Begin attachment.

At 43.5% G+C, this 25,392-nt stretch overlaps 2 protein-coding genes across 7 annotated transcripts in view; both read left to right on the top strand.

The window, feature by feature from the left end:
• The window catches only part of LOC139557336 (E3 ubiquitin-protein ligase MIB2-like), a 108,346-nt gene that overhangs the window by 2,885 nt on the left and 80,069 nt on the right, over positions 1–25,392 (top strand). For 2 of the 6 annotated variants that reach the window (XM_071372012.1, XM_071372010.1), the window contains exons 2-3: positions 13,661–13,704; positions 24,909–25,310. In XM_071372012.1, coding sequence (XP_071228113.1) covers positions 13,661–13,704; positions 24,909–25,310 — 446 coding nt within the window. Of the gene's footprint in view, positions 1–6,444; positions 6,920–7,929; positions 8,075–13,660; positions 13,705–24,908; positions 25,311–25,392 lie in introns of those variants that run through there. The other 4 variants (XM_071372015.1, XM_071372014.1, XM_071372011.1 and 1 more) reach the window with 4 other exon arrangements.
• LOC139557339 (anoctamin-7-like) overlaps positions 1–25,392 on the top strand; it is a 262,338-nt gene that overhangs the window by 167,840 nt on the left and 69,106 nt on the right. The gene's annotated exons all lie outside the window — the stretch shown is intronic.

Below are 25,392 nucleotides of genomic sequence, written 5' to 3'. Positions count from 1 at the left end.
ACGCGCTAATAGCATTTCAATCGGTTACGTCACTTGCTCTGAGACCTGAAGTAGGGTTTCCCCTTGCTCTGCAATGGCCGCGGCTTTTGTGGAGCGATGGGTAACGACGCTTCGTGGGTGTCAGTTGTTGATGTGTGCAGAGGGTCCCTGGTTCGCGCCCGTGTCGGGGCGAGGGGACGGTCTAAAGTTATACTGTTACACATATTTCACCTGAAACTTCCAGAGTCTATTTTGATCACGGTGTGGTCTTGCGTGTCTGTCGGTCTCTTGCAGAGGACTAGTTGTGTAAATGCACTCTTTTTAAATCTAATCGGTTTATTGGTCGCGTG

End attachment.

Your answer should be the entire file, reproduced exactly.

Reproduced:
At 43.5% G+C, this 25,392-nt stretch overlaps 2 protein-coding genes across 7 annotated transcripts in view; both read left to right on the top strand.

The window, feature by feature from the left end:
• The window catches only part of LOC139557336 (E3 ubiquitin-protein ligase MIB2-like), a 108,346-nt gene that overhangs the window by 2,885 nt on the left and 80,069 nt on the right, over positions 1–25,392 (top strand). For 2 of the 6 annotated variants that reach the window (XM_071372012.1, XM_071372010.1), the window contains exons 2-3: positions 13,661–13,704; positions 24,909–25,310. In XM_071372012.1, coding sequence (XP_071228113.1) covers positions 13,661–13,704; positions 24,909–25,310 — 446 coding nt within the window. Of the gene's footprint in view, positions 1–6,444; positions 6,920–7,929; positions 8,075–13,660; positions 13,705–24,908; positions 25,311–25,392 lie in introns of those variants that run through there. The other 4 variants (XM_071372015.1, XM_071372014.1, XM_071372011.1 and 1 more) reach the window with 4 other exon arrangements.
• LOC139557339 (anoctamin-7-like) overlaps positions 1–25,392 on the top strand; it is a 262,338-nt gene that overhangs the window by 167,840 nt on the left and 69,106 nt on the right. The gene's annotated exons all lie outside the window — the stretch shown is intronic.

Below are 25,392 nucleotides of genomic sequence, written 5' to 3'. Positions count from 1 at the left end.
ACGCGCTAATAGCATTTCAATCGGTTACGTCACTTGCTCTGAGACCTGAAGTAGGGTTTCCCCTTGCTCTGCAATGGCCGCGGCTTTTGTGGAGCGATGGGTAACGACGCTTCGTGGGTGTCAGTTGTTGATGTGTGCAGAGGGTCCCTGGTTCGCGCCCGTGTCGGGGCGAGGGGACGGTCTAAAGTTATACTGTTACACATATTTCACCTGAAACTTCCAGAGTCTATTTTGATCACGGTGTGGTCTTGCGTGTCTGTCGGTCTCTTGCAGAGGACTAGTTGTGTAAATGCACTCTTTTTAAATCTAATCGGTTTATTGGTCGCGTG